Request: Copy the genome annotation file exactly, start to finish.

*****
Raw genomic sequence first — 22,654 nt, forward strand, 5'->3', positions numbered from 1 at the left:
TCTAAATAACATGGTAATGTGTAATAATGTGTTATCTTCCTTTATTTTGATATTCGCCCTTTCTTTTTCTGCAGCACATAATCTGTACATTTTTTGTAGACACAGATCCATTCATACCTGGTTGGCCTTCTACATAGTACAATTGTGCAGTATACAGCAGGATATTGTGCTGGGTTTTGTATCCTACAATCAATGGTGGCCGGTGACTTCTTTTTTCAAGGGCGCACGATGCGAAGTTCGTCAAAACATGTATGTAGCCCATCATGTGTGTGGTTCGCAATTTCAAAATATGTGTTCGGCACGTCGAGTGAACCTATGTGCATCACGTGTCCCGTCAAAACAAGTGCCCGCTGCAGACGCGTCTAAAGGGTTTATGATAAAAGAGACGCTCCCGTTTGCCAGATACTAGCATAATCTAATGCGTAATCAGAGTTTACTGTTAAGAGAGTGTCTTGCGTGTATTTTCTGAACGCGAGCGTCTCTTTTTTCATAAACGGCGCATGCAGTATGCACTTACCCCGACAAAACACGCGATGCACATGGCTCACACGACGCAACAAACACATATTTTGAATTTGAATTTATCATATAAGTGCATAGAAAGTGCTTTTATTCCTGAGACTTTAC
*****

Raw genomic sequence first — 22,654 nt, forward strand, 5'->3', positions numbered from 1 at the left:
TCTAAATAACATGGTAATGTGTAATAATGTGTTATCTTCCTTTATTTTGATATTCGCCCTTTCTTTTTCTGCAGCACATAATCTGTACATTTTTTGTAGACACAGATCCATTCATACCTGGTTGGCCTTCTACATAGTACAATTGTGCAGTATACAGCAGGATATTGTGCTGGGTTTTGTATCCTACAATCAATGGTGGCCGGTGACTTCTTTTTTCAAGGGCGCACGATGCGAAGTTCGTCAAAACATGTATGTAGCCCATCATGTGTGTGGTTCGCAATTTCAAAATATGTGTTCGGCACGTCGAGTGAACCTATGTGCATCACGTGTCCCGTCAAAACAAGTGCCCGCTGCAGACGCGTCTAAAGGGTTTATGATAAAAGAGACGCTCCCGTTTGCCAGATACTAGCATAATCTAATGCGTAATCAGAGTTTACTGTTAAGAGAGTGTCTTGCGTGTATTTTCTGAACGCGAGCGTCTCTTTTTTCATAAACGGCGCATGCAGTATGCACTTACCCCGACAAAACACGCGATGCACATGGCTCACACGACGCAACAAACACATATTTTGAATTTGAATTTATCATATAAGTGCATAGAAAGTGCTTTTATTCCTGAGACTTTAC